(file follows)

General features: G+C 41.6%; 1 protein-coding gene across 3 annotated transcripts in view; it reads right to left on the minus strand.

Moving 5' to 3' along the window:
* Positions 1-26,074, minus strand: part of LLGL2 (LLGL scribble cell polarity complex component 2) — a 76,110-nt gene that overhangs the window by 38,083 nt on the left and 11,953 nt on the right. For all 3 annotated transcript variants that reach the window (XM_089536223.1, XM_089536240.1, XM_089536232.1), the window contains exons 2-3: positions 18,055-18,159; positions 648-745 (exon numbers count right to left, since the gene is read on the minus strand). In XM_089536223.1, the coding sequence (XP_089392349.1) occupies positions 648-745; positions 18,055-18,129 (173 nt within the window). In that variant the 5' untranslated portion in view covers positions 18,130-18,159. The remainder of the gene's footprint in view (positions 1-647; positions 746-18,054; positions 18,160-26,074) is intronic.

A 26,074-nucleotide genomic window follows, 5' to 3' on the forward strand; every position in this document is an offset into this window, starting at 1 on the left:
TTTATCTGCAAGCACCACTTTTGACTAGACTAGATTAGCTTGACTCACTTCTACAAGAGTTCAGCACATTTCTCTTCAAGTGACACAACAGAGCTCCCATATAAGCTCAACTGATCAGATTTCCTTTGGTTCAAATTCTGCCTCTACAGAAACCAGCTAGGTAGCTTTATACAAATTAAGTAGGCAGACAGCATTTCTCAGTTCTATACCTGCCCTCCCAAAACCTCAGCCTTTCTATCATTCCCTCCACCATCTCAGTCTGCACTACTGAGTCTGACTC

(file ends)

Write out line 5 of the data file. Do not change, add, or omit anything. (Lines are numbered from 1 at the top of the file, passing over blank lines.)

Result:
TTTATCTGCAAGCACCACTTTTGACTAGACTAGATTAGCTTGACTCACTTCTACAAGAGTTCAGCACATTTCTCTTCAAGTGACACAACAGAGCTCCCATATAAGCTCAACTGATCAGATTTCCTTTGGTTCAAATTCTGCCTCTACAGAAACCAGCTAGGTAGCTTTATACAAATTAAGTAGGCAGACAGCATTTCTCAGTTCTATACCTGCCCTCCCAAAACCTCAGCCTTTCTATCATTCCCTCCACCATCTCAGTCTGCACTACTGAGTCTGACTC